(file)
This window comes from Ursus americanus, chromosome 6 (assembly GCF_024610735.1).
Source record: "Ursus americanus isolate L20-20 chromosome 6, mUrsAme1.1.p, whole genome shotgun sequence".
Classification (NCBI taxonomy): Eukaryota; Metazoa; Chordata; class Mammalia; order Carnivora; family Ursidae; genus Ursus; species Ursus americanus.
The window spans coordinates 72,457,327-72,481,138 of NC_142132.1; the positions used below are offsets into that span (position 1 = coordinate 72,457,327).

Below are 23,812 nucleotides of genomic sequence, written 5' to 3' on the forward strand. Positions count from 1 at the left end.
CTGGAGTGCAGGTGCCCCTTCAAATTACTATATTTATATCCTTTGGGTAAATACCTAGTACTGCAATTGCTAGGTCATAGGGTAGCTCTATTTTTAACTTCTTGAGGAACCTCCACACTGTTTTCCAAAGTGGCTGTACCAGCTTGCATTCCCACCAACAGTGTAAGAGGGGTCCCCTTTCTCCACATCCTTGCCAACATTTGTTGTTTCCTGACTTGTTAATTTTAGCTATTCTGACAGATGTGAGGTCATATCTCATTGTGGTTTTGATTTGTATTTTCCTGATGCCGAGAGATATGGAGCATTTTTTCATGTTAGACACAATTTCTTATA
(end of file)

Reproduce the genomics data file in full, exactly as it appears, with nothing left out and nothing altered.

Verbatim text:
This window comes from Ursus americanus, chromosome 6 (assembly GCF_024610735.1).
Source record: "Ursus americanus isolate L20-20 chromosome 6, mUrsAme1.1.p, whole genome shotgun sequence".
Classification (NCBI taxonomy): Eukaryota; Metazoa; Chordata; class Mammalia; order Carnivora; family Ursidae; genus Ursus; species Ursus americanus.
The window spans coordinates 72,457,327-72,481,138 of NC_142132.1; the positions used below are offsets into that span (position 1 = coordinate 72,457,327).

Below are 23,812 nucleotides of genomic sequence, written 5' to 3' on the forward strand. Positions count from 1 at the left end.
CTGGAGTGCAGGTGCCCCTTCAAATTACTATATTTATATCCTTTGGGTAAATACCTAGTACTGCAATTGCTAGGTCATAGGGTAGCTCTATTTTTAACTTCTTGAGGAACCTCCACACTGTTTTCCAAAGTGGCTGTACCAGCTTGCATTCCCACCAACAGTGTAAGAGGGGTCCCCTTTCTCCACATCCTTGCCAACATTTGTTGTTTCCTGACTTGTTAATTTTAGCTATTCTGACAGATGTGAGGTCATATCTCATTGTGGTTTTGATTTGTATTTTCCTGATGCCGAGAGATATGGAGCATTTTTTCATGTTAGACACAATTTCTTATA